Have you ever wet your pants?

The answer is probably yes. We all were kids, right? And that’s just “one of those things,” as it were. That was a long time ago, though. Can you remember what it felt like? Can you remember how you felt?

When I was a kid, I used to wet my pants constantly. At school, at home, at different times of the day. It would come upon me suddenly– the urge to pee– and I wouldn’t be able to hold it in. I can’t quite explain the details of it. My parents, of course, asked the usual questions: “Did you wait too long?” “Couldn’t you just ask the teacher to go to the bathroom?” “Didn’t you notice that your pants were wet?” It was the pants-wetting that led my parents to approach a therapist in the first place.

They never found anything physically wrong with me. I’d get UTIs, but only because I wet my pants– it was an effect, not a cause. I had ultrasounds and took antibiotics and had invasive intra-uretal explorations. Nothing was “wrong.”

A while ago, I mentioned this whole debacle to my therapist. She looked at me askance. “Did your parents ever thing it was related to your emotions?”

I mean… they must’ve. But really? No. It wasn’t easily explained that way. It was easier to think of the pants-wetting as the “problem” instead of as a “symptom.”

I remember the way it feels to wet my pants. It is so embedded in my memory, and, embarrassingly enough, so recent in my own personal history (although I’m in great shape now, for the most part), that most times it still feels like a part of me.

I remember being 3 years old, crawling around on the floor, my bottom up, back arched.
“What are you doing, B?” my parents asked, suspiciously.
“Pretending to be a lion,” is what I said. “Trying to hold in my urine,” was the truth.

I remember sitting in a blue plastic school chair at 8, wiggling my butt deep into the groove, trying to keep from needing to pee. But I’m called on and I have to stand, and with a rush, I feel hot liquid run down the inside of my thighs and pool in my underwear. I remember sitting down in the wetness, trying to pretend nothing happened, but feeling enormous shame and complete discomfort wash over me.

I remember crouching in a bookstore aisle at 10 years old, the heel of shoe digging into my crotch to keep the urine in. I waited, pretending to look at something. I’d test, to see if I could make the mad dash, and I’d feel a think warm stream begin to inch its way out. I’d crash back down, brain whirring, waiting, hoping, praying the moment would pass.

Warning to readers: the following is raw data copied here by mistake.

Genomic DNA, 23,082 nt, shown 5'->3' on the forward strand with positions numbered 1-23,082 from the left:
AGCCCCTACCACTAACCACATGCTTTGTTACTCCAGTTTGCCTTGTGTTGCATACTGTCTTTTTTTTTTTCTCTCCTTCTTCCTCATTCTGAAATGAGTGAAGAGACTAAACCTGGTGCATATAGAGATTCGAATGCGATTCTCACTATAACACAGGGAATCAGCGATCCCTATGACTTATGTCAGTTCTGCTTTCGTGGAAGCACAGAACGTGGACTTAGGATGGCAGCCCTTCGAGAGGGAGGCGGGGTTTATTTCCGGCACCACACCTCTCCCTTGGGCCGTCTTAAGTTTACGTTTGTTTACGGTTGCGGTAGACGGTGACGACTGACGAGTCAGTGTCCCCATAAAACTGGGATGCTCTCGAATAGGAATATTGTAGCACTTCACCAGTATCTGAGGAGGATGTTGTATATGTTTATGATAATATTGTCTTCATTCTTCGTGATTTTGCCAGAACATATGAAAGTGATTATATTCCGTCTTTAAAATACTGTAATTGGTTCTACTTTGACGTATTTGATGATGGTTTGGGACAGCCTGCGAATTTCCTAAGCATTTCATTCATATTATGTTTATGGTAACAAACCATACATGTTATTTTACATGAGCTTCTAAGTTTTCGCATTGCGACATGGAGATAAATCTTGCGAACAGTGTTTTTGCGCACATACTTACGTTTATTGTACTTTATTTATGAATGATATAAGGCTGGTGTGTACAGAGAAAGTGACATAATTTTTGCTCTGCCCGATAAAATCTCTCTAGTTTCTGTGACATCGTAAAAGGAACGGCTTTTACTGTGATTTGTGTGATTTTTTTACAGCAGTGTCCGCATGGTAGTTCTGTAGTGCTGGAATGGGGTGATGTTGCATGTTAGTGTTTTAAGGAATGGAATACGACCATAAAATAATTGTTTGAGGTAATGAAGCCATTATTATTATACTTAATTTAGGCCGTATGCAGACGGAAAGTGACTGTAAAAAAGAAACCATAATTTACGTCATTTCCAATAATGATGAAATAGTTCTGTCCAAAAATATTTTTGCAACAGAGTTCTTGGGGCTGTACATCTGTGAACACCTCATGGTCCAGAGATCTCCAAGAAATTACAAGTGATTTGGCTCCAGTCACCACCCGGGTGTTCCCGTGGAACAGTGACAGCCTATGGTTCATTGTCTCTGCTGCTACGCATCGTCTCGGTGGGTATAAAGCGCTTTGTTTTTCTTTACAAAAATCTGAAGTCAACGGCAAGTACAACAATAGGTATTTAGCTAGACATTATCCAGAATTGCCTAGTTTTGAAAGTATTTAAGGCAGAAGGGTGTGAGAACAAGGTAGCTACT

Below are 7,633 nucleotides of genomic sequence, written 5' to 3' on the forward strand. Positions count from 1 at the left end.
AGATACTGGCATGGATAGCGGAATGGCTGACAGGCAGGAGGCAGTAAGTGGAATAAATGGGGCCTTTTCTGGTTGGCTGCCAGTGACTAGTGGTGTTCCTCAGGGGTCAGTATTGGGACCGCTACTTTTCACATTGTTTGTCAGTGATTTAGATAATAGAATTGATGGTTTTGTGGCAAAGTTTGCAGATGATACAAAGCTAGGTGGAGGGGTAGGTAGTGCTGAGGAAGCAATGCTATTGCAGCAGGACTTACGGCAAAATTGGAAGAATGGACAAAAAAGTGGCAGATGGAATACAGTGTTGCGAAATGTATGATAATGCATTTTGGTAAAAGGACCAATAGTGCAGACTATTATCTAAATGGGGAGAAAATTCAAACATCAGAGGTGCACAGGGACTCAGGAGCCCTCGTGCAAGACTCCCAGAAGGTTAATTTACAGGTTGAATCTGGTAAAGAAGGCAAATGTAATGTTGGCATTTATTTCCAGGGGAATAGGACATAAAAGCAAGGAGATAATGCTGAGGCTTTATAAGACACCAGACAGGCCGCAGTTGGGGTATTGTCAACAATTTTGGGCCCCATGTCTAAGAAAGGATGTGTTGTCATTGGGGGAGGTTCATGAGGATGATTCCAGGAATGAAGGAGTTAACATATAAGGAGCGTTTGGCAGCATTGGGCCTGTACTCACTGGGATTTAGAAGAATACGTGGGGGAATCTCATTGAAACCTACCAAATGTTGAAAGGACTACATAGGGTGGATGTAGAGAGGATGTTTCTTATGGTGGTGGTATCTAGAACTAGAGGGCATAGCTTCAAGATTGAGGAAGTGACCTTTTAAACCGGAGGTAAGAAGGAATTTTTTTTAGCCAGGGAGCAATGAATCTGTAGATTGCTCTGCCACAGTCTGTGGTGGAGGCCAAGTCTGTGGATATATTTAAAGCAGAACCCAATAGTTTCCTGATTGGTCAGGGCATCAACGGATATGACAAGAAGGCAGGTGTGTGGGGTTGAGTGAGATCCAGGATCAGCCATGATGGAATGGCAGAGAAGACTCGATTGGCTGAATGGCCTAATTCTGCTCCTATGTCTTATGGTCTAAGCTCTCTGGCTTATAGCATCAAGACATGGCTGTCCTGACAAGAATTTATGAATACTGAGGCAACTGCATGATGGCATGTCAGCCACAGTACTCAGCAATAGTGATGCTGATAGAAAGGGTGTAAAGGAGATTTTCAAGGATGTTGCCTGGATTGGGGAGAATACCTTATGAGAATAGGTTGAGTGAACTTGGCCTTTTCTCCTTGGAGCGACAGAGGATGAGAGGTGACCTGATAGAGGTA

I remember an accident in Florence, Italy at 13, on a trip with my family. Walking towards a church after lunch, an urge shoots through me like adrenaline. I arch my back, wiggle, hope, wish, pray… but then it’s over. I’m humiliated, wet, and horrified. I pull my mother aside and confess. She thinks “we were done with all that.” But we’re not. Who knows why, but we’re not. And in the most compassionate move my mother has ever made (well, one of many, but this one rings very strongly in my heart), she went with me to the bathroom and told me to hand her my white bermuda shorts and underwear from inside the stall. She hand-washed both completely in a public toilet in Italy, and then I put them back on. My bottom half was still wet, but I didn’t smell and at least the wetness was uniform and clear.

I remember the tools I used to manage the pants-wetting.
Wrapping toilet paper around my underwear, attempting to soak up the worst of it. Tying my sweater or jacket around my hips even though it was unfashionable or I was cold, just to cover the dark, damp circle peeking out from my crotch. I remember the way I had to walk when I needed to pee, I remember how I sat. I remember the smell.

I was reminded of this part of my life today, because it happened again. Today. Yes, I’m 23. No, “I didn’t hold it too long.” I don’t know what happened. I know it could have been worse. I’m not particularly worried it’ll happen again. I think I sometimes have bladder issues when I’m on my period.

But this minor episode today just brought me allllll the way back to those days when I didn’t know what to do, didn’t know what was going on inside my body or my brain.

And I’m so grateful to be a grown up, and to know that even though there are moments when I feel out of control, most days, when it counts, I’ve got this.

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